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Connecting through Common Interests: Debunking Small Group Fears

Meredith Mahon Morris October 21, 2016

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Over the past 20 years, many churches have transitioned their discipleship approach from Sunday School to small groups. Many people imagine a small group as a very awkward attempt at forced spiritual intimacy among a group of relative strangers. Discipleship directors have experienced skepticism and even received direct opposition to this change. The struggles have been found to be very similar whether in a small or large church and across denominations.

1. “We’ve never done it this way before.’
The goal of Sunday School was not singular but multi-faceted. It provided fellowship, community, and some structure to create an environment where people could encourage one another, grow in their faith and study the Word of God. The structure of small groups is a bit different than traditional Sunday School but normally with the same intention. However, “different” is harder for some of us than for others. Small groups are usually more laid back with the intention of making people feel more at ease. Yet they represent change, so people are often reticent to give them a try.

2. “It’s going to be uncomfortable.”
Small groups are generally intended to meet somewhere other than church. Many times they are called home groups because they are actually held in people’s homes. The hope is that by stepping outside the walls of the church and into one another’s homes and weekly lives, that friendship and community will form. Initially this can feel risky to some, but new things are often initially uncomfortable. Meeting in a non-formal setting like a home, restaurant or coffee shop can break down social walls behind which we unintentionally hide.

3. “What will we do?”
Often small groups will meet during the week and share a meal or even plan social outings, like attend a sporting event together or go bowling as a group. The desire is for people to “do life together”. Part of that often involves studying the Bible and praying for one another. However, initially it is important for a group to get to know each other. This often happens in an organic way when they share an enjoyable activity together. Becoming acquainted with one another through shared meals and time together is essential to building community, becoming familiar with one another and eventually creating a safe environment that promotes transparency. We all need accountability and desire relationships that make our lives better. Small groups can provide this.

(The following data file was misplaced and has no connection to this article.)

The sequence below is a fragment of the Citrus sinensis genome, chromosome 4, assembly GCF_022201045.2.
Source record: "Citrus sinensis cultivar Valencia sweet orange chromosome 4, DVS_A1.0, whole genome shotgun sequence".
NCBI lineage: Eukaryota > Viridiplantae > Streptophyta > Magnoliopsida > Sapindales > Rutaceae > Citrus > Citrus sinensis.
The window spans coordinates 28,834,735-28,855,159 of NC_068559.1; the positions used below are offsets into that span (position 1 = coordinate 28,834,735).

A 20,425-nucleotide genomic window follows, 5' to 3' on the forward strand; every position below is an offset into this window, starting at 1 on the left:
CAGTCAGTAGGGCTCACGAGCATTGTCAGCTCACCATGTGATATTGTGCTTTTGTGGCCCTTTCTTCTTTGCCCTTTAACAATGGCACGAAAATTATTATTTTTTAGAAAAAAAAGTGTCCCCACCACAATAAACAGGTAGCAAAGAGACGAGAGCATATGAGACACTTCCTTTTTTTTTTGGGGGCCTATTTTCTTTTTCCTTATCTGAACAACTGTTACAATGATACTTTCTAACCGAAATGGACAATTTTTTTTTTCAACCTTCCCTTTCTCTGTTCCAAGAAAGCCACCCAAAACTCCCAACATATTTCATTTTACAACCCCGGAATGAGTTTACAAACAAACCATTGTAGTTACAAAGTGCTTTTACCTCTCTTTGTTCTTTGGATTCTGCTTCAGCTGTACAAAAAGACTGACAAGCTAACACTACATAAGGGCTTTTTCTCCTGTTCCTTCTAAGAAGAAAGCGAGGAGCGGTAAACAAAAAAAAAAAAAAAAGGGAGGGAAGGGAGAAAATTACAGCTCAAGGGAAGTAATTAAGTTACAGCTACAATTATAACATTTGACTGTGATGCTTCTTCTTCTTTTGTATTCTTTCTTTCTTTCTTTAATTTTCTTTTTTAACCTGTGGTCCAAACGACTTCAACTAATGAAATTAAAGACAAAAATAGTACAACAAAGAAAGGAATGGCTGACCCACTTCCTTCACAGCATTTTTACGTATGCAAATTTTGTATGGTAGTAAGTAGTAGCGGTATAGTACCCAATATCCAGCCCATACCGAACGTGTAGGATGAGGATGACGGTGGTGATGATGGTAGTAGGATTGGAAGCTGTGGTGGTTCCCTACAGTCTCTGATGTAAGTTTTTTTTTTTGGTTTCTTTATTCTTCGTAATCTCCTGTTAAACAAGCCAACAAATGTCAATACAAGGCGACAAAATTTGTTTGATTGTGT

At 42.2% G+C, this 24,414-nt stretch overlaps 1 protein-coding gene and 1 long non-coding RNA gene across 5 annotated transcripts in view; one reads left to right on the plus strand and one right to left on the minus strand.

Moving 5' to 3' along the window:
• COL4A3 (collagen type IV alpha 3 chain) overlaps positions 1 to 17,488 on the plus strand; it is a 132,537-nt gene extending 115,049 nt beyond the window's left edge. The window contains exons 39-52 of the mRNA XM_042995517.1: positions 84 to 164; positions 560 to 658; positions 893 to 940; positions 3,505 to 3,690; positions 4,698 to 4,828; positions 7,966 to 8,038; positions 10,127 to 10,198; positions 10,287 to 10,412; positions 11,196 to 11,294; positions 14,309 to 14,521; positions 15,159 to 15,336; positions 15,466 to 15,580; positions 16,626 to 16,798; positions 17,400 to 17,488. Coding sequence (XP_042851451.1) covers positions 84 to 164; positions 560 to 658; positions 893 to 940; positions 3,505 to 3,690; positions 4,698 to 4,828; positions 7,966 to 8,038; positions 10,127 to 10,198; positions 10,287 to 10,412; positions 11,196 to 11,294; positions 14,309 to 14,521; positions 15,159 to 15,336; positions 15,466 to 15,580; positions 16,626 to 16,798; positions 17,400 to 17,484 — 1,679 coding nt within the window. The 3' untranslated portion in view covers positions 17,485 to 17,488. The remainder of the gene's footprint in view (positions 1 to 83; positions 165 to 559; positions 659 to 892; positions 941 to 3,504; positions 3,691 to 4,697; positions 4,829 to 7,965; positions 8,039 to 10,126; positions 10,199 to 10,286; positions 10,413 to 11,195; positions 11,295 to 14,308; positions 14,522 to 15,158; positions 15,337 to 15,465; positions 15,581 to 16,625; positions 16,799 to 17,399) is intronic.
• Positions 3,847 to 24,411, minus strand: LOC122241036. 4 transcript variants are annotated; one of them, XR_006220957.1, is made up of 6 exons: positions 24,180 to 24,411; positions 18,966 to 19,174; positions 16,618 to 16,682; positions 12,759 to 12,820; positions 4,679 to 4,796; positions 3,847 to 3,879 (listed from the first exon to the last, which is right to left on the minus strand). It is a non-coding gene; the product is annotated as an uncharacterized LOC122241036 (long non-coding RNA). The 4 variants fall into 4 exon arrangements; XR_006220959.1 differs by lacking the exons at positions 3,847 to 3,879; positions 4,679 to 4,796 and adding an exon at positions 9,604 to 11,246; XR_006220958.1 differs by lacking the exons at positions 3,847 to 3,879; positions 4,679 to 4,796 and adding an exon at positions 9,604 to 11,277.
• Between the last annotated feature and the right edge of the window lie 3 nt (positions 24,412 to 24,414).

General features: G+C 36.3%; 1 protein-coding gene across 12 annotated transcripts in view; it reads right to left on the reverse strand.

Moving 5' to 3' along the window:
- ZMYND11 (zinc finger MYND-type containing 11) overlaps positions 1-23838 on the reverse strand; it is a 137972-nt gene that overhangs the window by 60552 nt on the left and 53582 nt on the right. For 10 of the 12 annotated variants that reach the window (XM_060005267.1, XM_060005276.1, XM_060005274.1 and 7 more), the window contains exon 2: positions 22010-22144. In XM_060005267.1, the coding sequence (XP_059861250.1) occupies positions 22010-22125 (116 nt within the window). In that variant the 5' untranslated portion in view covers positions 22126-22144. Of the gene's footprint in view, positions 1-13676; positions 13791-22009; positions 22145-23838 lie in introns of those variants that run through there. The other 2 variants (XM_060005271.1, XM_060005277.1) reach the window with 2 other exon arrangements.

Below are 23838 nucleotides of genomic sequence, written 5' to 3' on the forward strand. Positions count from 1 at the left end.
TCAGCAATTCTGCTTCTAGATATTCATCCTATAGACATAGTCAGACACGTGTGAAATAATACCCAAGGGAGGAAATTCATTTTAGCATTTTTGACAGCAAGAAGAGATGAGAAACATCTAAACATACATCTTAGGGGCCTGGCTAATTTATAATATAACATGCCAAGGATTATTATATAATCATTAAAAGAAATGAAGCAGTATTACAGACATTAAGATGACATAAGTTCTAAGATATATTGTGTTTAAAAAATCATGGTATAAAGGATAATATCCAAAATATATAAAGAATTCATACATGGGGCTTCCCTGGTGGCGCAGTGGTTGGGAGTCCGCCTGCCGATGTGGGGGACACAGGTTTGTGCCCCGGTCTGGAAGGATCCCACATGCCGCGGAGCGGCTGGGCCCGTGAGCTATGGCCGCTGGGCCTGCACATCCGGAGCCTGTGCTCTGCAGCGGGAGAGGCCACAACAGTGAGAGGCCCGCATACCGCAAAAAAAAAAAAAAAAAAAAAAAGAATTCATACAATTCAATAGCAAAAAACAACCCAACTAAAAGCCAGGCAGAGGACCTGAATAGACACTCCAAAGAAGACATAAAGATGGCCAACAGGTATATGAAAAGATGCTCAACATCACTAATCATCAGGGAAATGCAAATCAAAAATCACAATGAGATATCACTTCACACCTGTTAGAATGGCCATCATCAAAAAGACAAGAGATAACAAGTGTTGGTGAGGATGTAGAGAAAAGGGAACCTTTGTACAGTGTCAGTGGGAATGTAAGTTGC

4. “I won’t know anyone.”
Some small groups begin with one or two established friendships that invite others in. Churches have many different ways of forming groups. Some have people sign up to participate in a specific study. Others have groups designated by age and gender. Sometimes this will be successful in creating community, however many times once the Bible study or course ends, so does the group. The hope is to create lasting community.
Many churches have taken to creating groups based on shared interests. The group may be based on a shared hobby, women who get together to paint, men who like to fish, or teenagers who all like to chase Pokémon. These groups may include many different ages and even different genders. However, the shared interest helps bridge these differences.

These groups will usually initially meet together to share experiences through their similar interest but after becoming more comfortable with one another they begin to share life. Sometimes this transitions into including Bible study and prayer, but many times it evolves into accountability and transparency. This is a powerful thing. As the individuals in the group grow and mature, they begin to “spur one another” on to growth as well.

While “new” can be uncomfortable, many have found the dynamics of a small group to be just what they needed to take them to a new level in their relationship with the Lord.

Where has your body of believers found success in small group formation?

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